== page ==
SANYA, China – Zhang Xiaoping's mother dropped out of school after sixth grade. Her father, one of 10 children, never attended.
But Zhang, 20, is part of a new generation of Chinese taking advantage of a national effort to produce college graduates in numbers the world has never seen before.
A pony-tailed junior at a new university in southern China, Zhang has a major in English. But her unofficial minor is American pop culture, which she absorbs by watching episodes of television shows like “The Vampire Diaries” and “America's Next Top Model” on the Internet.
It is all part of her highly specific ambition: to work some day for a Chinese automaker and provide the cultural insights and English fluency the company needs to supply the next generation of fuel-efficient taxis that New York City plans to choose in 2021.
“It is my dream,” she said, “and I will devote myself wholeheartedly to it.”
Even if her dream is only dorm-room reverie, China has tens of millions of Zhangs – bright young people whose aspirations and sheer numbers could become potent economic competition for the West in decades to come.
China is making a $250 billion-a-year investment in what economists call human capital. Just as the United States helped build a white-collar middle class in the late 1940s and early 1950s by using the GI Bill to help educate millions of World War II veterans, the Chinese government is using large subsidies to educate tens of millions of young people as they move from farms to cities.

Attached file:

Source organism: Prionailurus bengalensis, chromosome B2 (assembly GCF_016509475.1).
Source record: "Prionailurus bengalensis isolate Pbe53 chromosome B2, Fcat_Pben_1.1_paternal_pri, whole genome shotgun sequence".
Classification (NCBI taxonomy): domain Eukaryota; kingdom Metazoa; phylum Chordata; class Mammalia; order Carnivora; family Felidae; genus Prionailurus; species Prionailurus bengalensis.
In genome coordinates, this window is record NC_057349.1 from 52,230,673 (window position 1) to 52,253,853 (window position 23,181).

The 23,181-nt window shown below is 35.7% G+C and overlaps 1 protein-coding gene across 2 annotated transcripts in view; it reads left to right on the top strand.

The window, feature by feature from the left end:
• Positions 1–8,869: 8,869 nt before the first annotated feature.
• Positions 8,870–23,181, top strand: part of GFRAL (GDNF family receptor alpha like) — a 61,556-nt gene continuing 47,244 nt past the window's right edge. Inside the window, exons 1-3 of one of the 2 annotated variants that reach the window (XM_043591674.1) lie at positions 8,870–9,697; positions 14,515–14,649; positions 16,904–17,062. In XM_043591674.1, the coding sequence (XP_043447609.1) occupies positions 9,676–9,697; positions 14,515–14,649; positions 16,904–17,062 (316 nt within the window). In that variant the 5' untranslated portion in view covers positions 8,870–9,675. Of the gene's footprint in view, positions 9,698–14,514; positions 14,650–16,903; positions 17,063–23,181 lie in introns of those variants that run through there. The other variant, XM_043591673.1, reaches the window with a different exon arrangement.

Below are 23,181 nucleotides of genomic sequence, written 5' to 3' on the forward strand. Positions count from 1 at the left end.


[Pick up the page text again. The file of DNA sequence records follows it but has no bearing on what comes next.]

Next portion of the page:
The aim is to change the current system, in which a tiny, highly educated elite oversees vast armies of semi-trained factory workers and rural laborers. China wants to move up the development curve by fostering a much more broadly educated public, one that more closely resembles the multifaceted labor forces of the United States and Europe.
It is too early to know how well the effort will pay off.
While potentially enhancing China's future as a global industrial power, an increasingly educated population poses daunting challenges for its leaders. With the Chinese economy downshifting in the past year to a slower growth rate, the country faces a glut of college graduates with high expectations and limited opportunities.
Much depends on whether China's authoritarian political system can create an educational system that encourages the world-class creativity and innovation that modern economies require, and that can help generate enough quality jobs.
China also faces formidable difficulties in dealing with widespread corruption, a sclerotic political system, severe environmental damage, inefficient state-owned monopolies and other problems. But if these issues can be surmounted, a better educated labor force could help China become an ever more formidable rival to the West.
“It will move China forward in its economy, in scientific innovation and politically, but the new rising middle class will also put a lot of pressure on the government to change,” said Wang Huiyao, the director general of the Center for China and Globalization, a Beijing-based research group.
To the extent that China succeeds, its educational leap forward could have profound implications in a globalized economy in which a growing share of goods and services is traded across international borders. Increasingly, college graduates all over the world compete for similar work, and the boom in higher education in China is starting to put pressure on employment opportunities for college graduates elsewhere – including in the United States.